As the peep sight is always the same distance above the nocking point the angle of the archers head will vary to enable the archer to see clearly through the peep sight at different distances, this means the position of the hand (holding the release device) against the side of the archers face will move either up or down at different distances.

Unlike a recurve anchor, which must have a solid position under the jaw making string contact with the chin and nose, the compound anchor must float allowing it to vary up and down on the face as the archer moves from distance to distance.

Some top level archers have 2 bows one with the peep sight set for long distances and one with the peep sight set for short distances. 


For the average archer it is best to set the peep sight up at an intermediate distance such as 50 meters. Although some archers like to set the peep sight at longest distance as this is the critical distance for score.

As you shoot longer distances the anchor moves lower and as you shoot shorter distances the anchor will move higher up the face. 

Never use a kisser button and peep sight kisser combination, the kisser will force your head and anchor to remain in a stationary position and not move as you move distances. This will mean you will be forced to move your head into uncomfortable positions.

Although it should be noted some top compound archers use kisser buttons as well as peep sights. Why? With indoor and current target events for compound everything is shot at one distance hence there is no need to move your sight, in this case there will be no need to move the anchor as the sight will not be changing.

But for shooting multiple distance target events or field archery the use of a kisser button will be detrimental to good performance.

As your anchor moves from distance to distance it is not critical using a compound bow to have an anchor with face contact points such as with a recurve bow. Importantly having the string touch the nose should be avoided as this will mean you will need to move your head to look through the peep sight. Ideally the anchor position should be such that the string is positioned directly in front of your eye which will remove the need to move the head to look through the peep.

Ideally there should be no face contact with the string when at anchor; face contact with the string can interfere with the string upon release causing clearance problems and effecting the flight of the arrow. 

Ideally the anchor position against the side of the face should be a relaxed and natural position without excessive twisting or rotation of the hand although there may be a small amount of natural rotation of the hand but this must not be forced or excessive.

Excessive rotation of the drawing hand requires the use of shoulder muscles in particular the rotor cuff muscles which are easily fatigued and injured. Long term this can lead to rotor cuff injury, which require a long and painful rehabilitation period.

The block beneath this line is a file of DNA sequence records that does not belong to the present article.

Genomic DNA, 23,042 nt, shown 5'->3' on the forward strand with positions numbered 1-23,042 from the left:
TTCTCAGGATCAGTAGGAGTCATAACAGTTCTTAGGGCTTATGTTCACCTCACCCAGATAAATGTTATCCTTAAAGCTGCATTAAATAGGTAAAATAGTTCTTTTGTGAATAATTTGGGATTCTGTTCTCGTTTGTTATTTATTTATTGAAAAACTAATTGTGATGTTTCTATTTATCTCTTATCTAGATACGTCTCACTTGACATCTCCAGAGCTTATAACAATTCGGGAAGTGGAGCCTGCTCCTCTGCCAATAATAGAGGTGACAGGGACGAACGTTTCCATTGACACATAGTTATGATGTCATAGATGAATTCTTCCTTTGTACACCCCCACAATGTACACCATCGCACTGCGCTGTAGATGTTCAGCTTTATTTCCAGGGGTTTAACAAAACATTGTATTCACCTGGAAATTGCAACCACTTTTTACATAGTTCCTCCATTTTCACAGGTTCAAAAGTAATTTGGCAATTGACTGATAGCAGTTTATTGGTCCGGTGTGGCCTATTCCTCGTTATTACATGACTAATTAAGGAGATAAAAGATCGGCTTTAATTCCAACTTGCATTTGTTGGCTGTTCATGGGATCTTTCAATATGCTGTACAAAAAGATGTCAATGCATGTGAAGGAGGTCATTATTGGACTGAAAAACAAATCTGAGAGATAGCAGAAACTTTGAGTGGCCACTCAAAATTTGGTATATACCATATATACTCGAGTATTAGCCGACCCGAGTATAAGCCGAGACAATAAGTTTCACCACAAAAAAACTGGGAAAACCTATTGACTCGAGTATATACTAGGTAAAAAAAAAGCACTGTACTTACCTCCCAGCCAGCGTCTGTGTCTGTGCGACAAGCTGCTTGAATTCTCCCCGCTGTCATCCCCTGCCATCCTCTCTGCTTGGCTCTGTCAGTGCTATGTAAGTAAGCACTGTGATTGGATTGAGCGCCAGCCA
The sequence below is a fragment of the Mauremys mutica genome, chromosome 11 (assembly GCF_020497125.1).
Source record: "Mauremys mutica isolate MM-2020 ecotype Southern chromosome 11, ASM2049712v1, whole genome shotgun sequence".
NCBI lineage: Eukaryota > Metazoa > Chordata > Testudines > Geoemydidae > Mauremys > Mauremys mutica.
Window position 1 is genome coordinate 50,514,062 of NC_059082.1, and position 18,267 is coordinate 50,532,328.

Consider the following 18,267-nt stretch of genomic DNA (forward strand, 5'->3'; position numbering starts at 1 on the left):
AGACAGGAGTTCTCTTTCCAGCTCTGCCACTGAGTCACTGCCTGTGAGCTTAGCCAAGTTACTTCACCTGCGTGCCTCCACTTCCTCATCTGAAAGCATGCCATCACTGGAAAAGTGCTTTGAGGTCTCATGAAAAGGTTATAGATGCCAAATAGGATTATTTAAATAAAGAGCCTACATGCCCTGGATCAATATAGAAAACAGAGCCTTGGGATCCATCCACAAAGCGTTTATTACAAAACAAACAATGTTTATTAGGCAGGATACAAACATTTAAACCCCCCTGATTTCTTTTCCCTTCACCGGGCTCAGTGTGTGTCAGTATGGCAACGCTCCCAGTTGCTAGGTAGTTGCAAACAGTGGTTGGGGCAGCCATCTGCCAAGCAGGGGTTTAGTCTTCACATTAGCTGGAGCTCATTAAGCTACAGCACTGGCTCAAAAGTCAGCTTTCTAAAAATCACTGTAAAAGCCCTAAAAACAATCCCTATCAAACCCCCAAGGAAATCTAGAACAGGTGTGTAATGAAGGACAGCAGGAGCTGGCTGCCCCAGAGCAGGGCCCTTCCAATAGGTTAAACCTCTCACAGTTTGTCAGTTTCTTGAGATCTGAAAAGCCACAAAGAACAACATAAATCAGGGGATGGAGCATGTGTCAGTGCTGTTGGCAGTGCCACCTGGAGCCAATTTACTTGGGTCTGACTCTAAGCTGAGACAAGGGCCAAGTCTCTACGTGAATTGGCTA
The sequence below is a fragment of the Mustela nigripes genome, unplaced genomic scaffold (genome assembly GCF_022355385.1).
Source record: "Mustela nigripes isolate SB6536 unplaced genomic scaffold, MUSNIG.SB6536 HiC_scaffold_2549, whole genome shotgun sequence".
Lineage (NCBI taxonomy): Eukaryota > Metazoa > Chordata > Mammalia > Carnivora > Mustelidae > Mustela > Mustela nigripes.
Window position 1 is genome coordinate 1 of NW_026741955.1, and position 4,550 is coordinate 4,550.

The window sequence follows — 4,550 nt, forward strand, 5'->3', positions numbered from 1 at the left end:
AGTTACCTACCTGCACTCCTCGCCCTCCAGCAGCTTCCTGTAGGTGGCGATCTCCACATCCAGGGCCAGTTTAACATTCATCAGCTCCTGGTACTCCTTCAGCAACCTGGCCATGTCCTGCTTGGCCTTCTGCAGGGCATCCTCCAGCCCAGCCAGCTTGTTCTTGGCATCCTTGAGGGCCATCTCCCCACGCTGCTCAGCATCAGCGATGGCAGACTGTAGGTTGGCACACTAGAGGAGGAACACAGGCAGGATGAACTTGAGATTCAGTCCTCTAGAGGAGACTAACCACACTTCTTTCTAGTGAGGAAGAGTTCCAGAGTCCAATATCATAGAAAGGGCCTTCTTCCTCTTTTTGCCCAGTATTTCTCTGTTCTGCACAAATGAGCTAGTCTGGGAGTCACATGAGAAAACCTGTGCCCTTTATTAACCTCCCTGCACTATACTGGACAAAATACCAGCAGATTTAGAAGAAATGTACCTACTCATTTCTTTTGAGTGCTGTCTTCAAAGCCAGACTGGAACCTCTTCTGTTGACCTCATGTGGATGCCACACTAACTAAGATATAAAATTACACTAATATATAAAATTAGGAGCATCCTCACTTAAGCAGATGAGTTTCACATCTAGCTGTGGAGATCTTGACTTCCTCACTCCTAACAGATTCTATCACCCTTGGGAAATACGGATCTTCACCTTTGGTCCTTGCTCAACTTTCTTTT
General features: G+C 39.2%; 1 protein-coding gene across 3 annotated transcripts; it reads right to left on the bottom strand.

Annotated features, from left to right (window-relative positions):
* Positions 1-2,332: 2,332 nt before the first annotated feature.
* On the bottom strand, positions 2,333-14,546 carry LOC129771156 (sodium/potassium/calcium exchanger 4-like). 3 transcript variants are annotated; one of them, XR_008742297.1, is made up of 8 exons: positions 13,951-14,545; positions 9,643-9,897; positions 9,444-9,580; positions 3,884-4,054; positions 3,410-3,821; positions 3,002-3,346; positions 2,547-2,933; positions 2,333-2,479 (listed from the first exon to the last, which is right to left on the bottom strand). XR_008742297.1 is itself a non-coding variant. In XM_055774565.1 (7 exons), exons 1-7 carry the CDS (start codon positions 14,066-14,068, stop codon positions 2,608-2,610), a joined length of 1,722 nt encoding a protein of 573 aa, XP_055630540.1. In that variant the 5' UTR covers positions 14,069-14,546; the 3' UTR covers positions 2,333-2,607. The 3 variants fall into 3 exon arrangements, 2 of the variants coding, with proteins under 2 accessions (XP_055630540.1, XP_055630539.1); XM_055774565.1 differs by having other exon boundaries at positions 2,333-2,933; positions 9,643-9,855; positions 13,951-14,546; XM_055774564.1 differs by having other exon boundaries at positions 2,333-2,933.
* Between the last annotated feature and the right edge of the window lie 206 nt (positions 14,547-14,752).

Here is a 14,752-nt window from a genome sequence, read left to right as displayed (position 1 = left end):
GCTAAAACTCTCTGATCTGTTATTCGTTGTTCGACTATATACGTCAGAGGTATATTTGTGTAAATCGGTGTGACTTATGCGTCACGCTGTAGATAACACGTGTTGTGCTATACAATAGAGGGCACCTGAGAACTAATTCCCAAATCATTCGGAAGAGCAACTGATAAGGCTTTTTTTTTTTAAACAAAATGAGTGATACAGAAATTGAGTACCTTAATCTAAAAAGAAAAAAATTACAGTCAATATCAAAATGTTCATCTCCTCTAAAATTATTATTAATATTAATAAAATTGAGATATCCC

Clint Freeman (above left) shooting a hand Held (Rotating action) Release Device - note the relaxed natural position, deep grip on release device with no face contact with the string. Dave Cousins (above right) shooting a hand Held (Thumb action) Release Device – again note the relaxed natural position, deep grip on the release device and with little face contact with the string, not the deep thumb location on the trigger which will give a surprise release.


Archer using a wrist Type release Device, this archer (above left) is displaying a poor technique, the draw length is too long resulting in poor anchor position and excess face contact with string. There is also excessive amounts of tension in drawing hand and forearm. The archer is using the finger tip to activate release; the release device is set-up too long and should be shortened so the trigger sits in or around the second joint of the finger.

Finger tips are very sensitive as we use them to feel and touch, if you use your finger or thumb tip to activate the release you will feel any movement associated with the release this will lead to you anticipating the release and physically activating the release.

As the release will be forced (called “Banging the Trigger’) it will not a total surprise but anticipated.


Hand Held (Thumb action) Release Device (above right) – this archers draw length is again too long, he has a shallow grip on the release device and excessive rotation of hand resulting in increased tension in wrist, forearm and shoulder, also note the low drawing elbow. The drawing elbow is now out of alignment with the nock and the bow hand resulting in poor line of force.


Wrist Type Release Device (above) – draw length is too long and excessive tension, in the hand and fingers, drawing elbow is low and out of alignment with arrow and bow and, the archer is using the finger tip to activate release so the release will not be a surprise.

Not only is the draw length too long but the release aid is set up too long, which is very common with wrist type release devices, ideally the release should be shortened so the trigger sits in or around the second joint of the finger.

It must be remember, the peep sight is the reference point for the anchor; the back of your drawing hand should make only light contact with the side of your face or jaw and the anchor position will vary between distances.


Example above shows excessive face contact, the string is distorted of excessive face, the string will react to this face contact upon release resulting is poor arrow grouping.


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